From the least expected corner comes the answer to a maiden's prayer. Very good.
Lynda Lee Schab 04/26/07
Very creative and lots of fun. Loved every "word." :-)
Mo 04/26/07
I really liked this one!
Betty Castleberry04/26/07
This is charming. I think you should expand. I'd like to know if they actually played at lunch. Kudos for an engaging read.
Sheri Gordon04/27/07
What a really fun story. I especially liked the screen names for the Scrabble players -- I can never think of good screen names.

And I learned some new words reading this: felicitations and amity -- I had to look them up.

Great romance story.
Verna Cole Mitchell 04/28/07
This is my favorite of all I've read so far this week, and I'd be very surprised if I'm wrong in guessing who wrote it!
Bob Zoellner04/28/07
Well done. I enjoyed this read. When you are able to reveal yourself, please use "felicitations and amity" in a sentence to help us out!!!! :-)
Sally Hanan04/29/07
Very clever with a brilliant ending to boot.
Marilyn Schnepp 04/29/07
I've always had a short attention span, and if what I'm reading is boring or gets bogged down...my mind will wander elsewhere; however, this piece was riviting! Kept me on the edge...waiting for what would happen next!? Great job of writing, as always - Loved It! (Got the word "yellowy" even before the guy whose eyes matched his tweed elbows did; LOL) Very Creative!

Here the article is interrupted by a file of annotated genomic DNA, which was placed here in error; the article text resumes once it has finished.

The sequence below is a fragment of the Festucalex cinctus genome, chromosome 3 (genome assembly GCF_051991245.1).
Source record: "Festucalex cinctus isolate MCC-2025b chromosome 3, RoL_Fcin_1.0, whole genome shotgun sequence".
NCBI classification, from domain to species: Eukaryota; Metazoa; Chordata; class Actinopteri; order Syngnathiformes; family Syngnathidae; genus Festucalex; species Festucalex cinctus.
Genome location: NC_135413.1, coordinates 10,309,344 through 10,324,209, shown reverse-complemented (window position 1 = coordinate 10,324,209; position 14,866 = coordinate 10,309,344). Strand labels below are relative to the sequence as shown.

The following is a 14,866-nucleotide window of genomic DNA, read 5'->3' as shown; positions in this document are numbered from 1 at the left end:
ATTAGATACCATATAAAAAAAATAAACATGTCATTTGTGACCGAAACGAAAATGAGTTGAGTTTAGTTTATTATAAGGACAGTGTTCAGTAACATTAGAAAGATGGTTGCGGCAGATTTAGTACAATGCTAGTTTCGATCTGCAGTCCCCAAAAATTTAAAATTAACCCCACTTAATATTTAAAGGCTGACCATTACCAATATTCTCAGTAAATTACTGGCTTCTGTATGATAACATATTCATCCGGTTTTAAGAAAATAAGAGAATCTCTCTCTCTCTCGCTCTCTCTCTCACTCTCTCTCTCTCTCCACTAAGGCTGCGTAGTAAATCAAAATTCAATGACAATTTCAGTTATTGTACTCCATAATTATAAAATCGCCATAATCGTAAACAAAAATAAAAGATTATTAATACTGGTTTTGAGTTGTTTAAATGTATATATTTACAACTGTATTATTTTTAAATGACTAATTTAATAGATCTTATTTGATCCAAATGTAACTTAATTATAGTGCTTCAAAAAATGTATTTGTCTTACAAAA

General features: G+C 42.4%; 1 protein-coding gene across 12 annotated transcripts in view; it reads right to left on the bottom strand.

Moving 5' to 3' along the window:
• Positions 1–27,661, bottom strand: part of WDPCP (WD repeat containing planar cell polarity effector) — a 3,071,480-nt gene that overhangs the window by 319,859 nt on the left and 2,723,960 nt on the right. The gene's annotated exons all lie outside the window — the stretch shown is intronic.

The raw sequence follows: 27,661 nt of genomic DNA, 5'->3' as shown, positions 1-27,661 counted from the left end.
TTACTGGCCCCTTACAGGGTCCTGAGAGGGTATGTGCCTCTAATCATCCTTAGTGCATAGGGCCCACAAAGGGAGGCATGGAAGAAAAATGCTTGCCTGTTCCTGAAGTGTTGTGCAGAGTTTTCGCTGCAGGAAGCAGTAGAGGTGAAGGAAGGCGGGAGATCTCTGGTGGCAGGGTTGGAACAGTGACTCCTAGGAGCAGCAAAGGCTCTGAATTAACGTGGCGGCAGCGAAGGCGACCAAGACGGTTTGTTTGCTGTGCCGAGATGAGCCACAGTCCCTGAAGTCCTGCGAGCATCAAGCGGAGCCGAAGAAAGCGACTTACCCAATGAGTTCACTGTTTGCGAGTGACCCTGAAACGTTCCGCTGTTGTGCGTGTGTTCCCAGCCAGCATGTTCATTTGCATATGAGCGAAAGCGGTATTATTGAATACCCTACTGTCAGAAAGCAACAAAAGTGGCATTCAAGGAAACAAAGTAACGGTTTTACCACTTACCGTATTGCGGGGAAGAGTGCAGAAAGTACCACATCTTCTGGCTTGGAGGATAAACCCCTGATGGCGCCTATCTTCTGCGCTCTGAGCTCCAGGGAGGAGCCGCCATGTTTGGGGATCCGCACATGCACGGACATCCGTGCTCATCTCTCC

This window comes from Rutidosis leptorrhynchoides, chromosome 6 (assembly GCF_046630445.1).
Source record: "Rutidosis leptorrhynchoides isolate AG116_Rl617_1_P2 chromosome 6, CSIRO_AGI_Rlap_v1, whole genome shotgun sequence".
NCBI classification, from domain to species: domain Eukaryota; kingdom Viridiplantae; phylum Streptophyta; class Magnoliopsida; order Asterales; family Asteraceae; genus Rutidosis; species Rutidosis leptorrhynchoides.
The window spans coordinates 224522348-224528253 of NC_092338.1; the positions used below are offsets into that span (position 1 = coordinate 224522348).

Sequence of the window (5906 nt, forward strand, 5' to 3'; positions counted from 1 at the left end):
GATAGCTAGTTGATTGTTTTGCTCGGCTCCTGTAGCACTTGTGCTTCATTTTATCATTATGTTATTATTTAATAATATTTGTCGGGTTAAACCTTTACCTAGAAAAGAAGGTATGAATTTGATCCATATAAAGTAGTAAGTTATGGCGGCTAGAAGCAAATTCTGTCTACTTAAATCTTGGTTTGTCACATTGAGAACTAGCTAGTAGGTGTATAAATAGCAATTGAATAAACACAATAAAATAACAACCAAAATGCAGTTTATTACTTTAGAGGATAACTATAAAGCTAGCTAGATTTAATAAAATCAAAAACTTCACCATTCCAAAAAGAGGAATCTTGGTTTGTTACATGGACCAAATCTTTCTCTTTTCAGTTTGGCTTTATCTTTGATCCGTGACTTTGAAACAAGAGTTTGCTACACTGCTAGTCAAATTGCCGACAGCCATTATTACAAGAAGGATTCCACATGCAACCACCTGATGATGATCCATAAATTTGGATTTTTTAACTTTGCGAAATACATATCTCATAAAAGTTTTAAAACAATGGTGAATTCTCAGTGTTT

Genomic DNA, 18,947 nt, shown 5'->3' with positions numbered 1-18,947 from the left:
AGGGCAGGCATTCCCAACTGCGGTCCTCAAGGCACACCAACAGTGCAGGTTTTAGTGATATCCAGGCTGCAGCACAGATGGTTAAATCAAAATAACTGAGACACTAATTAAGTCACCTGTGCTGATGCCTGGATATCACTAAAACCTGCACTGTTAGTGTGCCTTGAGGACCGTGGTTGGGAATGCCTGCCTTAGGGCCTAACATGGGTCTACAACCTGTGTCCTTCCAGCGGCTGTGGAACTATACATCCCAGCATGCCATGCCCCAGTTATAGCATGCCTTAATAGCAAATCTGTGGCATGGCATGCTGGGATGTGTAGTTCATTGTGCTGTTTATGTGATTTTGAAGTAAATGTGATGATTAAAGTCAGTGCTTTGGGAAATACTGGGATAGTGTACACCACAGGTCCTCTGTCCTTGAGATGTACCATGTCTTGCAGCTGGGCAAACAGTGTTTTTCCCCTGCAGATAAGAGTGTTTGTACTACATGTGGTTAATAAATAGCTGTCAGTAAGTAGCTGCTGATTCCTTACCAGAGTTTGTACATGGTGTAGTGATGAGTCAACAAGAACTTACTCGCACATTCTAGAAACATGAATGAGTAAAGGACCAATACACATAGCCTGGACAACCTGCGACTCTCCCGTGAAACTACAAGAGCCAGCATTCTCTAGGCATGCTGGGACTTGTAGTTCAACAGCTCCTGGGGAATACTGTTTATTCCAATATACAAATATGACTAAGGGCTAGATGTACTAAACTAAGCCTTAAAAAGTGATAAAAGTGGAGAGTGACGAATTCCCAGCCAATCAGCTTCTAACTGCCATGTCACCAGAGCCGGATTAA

Rita Garcia04/30/07
"the suede elbow patches on his tweed jacket exactly the same color as his eyes."
Now that's an original comparison ... love it! This story has it all - charm, fun and romance!
Joanne Sher 04/30/07
Loved this bibliophile's romance. Great stuff.
TJ Nickel04/30/07
Masterful writing; felicitations. With all the stretching going on to write within a genre, this stands as an example of how being a master with words and sentences can develop amity between the writer and any challenge. (my best shot at it, thanks for stretching my vocab too!)
Teri Wilson04/30/07
I how I adore a great Scrabble story. I remember the wonderful one you wrote for the Space challenge - I loved it, too. Very rich main character. Loved the whole thing. I'm beginning to wonder, however, if I could beat you at Scrabble. I'm pretty good, but now I'm beginning to have my doubts...
Tabiatha Tallent04/30/07
I loved this! She had been looking so hard, and what she was looking for was right there, how cool is that? Great work.
Pat Guy 04/30/07